Sent: 22 March 2022 12:33
To: Manu Sporny <msporny@digitalbazaar.com>
Cc: W3C Credentials Community Group <public-credentials@w3.org>
Subject: Re: Centralization dangers of applying OpenID Connect to wallets protocols (was: Re: 2022-2026 Verifiable Data Standards Roadmap [DRAFT])

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On Fri, 18 Mar 2022 at 17:49, Manu Sporny <msporny@digitalbazaar.com<mailto:msporny@digitalbazaar.com>> wrote:
I'm taking all of my hats off and saying the rest as a "concerned citizen and
computer scientist". Take it as personal commentary, for whatever that is worth.

I expect much of this to be controversial... and result in an unavoidable
permathread. :)

TL;DR: It is hopelessly naive to think that OpenID Connect, THE protocol that
centralized social login to 3-4 major tech companies, only requires "small
changes" for self-sovereign identity and is a "doorway" we should gleefully
step through.

On 3/17/22 5:45 PM, Kaliya Identity Woman wrote:
> Yes - and I agree with the note following this one on the thread that they
> are meeting different needs use-cases.

It's all a matter of perspective, isn't it? :)

When you get down into the details, sure you can argue that some protocols are
addressing different needs/use-cases, but it is also undeniable that every
single one of the protocols can move a Verifiable Credential from point A to
point B. In that way, they're directly competitive with one another. That's
not an interesting debate, though; it's at the wrong level -- too meta.

What would be more beneficial is for someone to produce a pros/cons matrix
like we did for "Protecting VCs using pure JSON JWTs vs. VC-JWTs vs. Linked
Data Proofs":


Until we get to that level of detail, I expect we'll not make much progress on
the wallet protocols topic.

> The fact is that there is a huge opportunity to really leverage the "OIDC"
> "doorways" that exist all over the web (a protocol that is literally used
> a billion times a day...you know some real adoption) to exchange VCs - with
> some small changes.
> AND people in this group seem to be "deathly afraid" of that work because
> it isn't home grown here alone in isolation and focused on web only.

I... just... don't even know where to start. I disagree with every concept in
the previous paragraph. :)

I can't speak for anyone else in this group, so I'll just speak for myself:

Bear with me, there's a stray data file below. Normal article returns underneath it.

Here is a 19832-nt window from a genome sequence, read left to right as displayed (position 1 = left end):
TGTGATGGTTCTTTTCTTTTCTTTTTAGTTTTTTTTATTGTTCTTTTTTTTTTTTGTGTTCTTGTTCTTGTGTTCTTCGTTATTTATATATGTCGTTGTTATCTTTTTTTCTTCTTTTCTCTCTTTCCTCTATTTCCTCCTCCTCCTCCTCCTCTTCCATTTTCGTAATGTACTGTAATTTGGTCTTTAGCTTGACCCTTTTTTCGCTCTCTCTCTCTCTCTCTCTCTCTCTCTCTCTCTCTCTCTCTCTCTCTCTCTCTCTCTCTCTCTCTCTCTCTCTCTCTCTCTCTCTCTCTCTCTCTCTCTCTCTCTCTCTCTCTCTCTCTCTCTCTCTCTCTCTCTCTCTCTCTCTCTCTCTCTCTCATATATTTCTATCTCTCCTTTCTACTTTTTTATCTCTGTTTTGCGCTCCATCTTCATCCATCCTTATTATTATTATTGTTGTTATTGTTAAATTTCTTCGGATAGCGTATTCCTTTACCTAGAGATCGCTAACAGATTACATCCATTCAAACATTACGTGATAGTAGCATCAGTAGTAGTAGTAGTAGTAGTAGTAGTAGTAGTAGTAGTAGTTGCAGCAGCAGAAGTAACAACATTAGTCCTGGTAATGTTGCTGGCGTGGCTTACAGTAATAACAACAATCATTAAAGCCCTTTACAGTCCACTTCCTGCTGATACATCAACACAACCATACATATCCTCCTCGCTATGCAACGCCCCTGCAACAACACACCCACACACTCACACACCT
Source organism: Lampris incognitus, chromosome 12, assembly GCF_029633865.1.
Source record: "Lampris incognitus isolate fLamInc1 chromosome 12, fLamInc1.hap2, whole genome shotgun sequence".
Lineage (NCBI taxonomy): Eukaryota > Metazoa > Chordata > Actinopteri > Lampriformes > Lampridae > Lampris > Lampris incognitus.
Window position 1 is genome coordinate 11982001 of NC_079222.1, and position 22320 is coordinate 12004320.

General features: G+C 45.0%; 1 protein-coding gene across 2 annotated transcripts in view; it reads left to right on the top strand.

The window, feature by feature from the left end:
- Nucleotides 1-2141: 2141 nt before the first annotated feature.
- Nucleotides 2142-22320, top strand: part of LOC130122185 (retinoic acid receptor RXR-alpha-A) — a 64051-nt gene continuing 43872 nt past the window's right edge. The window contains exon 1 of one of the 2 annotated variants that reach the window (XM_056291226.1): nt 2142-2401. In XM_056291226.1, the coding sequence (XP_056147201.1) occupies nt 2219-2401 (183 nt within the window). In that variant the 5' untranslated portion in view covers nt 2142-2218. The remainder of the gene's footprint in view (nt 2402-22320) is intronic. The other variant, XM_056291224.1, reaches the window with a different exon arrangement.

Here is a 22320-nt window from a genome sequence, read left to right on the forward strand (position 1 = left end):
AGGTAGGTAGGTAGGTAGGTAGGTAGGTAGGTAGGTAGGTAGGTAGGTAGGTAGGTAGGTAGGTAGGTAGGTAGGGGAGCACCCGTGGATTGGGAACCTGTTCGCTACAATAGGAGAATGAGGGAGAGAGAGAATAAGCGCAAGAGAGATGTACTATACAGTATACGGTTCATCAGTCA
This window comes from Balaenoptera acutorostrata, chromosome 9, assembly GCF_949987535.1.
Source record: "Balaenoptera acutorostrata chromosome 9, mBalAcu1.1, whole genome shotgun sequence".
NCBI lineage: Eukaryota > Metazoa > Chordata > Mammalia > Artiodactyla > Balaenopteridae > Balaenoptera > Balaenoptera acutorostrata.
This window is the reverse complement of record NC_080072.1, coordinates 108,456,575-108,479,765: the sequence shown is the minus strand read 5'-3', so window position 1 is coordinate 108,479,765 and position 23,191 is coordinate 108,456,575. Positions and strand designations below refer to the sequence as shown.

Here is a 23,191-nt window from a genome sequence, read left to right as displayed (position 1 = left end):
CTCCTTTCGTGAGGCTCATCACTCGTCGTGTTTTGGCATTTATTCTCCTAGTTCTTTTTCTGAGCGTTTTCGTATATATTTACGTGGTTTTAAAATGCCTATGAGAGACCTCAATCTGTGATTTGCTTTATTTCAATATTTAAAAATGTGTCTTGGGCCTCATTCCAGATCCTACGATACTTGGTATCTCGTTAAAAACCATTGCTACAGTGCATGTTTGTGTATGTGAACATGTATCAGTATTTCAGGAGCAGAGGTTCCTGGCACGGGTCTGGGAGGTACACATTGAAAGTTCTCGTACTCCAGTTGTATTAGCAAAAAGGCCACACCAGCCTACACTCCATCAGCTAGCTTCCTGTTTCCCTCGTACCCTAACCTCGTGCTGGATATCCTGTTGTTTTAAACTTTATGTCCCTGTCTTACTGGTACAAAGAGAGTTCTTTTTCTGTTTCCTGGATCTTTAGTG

It is hopelessly naive to think that OpenID Connect, THE protocol that
centralized social login to 3-4 major tech companies, only requires "small
changes" for self-sovereign identity and is a "doorway" we should gleefully
step through.

Login with Google/Facebook/Apple/Microsoft, those "billions of times a day"
usages... are all coerced logins. We have no choice but to use the big tech
vendors. That is not a world I want to contribute to.

We are not "focused on web only" here... though it is an effective "gotcha!"
talking point that seems to not be questioned when uttered ("I mean... the
word "WEB" is in World Wide Web Consortium! What else could they be up to over
there!?"). The phrase is disingenuous, I really wish those uttering it would
stop... but you can't blame them, it's an effective way to get people who
don't know any better nodding in agreement with whatever "non-Web" thing
you're going to say next.

I am "deathly afraid" of the work, because people are rushing into it without
thinking deeply about the consequences. So, "Nope!":

I refuse to just go with the herd and gleefully re-cement centralization in
this new generation of identity technologies.

I refuse to trust that things will be different this time because the same
people that created OpenID Connect have learned their lessons and are doing
things differently now.

... and I refuse to accept your mischaracterization of this community, the
good faith efforts that they've put forward to coordinate where they can, or
why some of us remain sceptical of some of the other wallet protocol efforts
going on right now.

It is possible for all of us, across all communities, to act in good faith and
still disagree on the path forward.

I certainly don't think for a second that the vast majority of people involved
in OpenID, DIF, CCG, IIW, or RWoT are acting in bad faith. Misguided, possibly
(including myself!), but not this "Not Invented Here Tribalism" narrative that
seems to be so popular. I see a bunch of people, across each "silo", doing
their best to solve hard problems given all of the pressures of their work and
home life. Full stop.

Going back to OpenID being applied to Verifiable Credential Exchange. There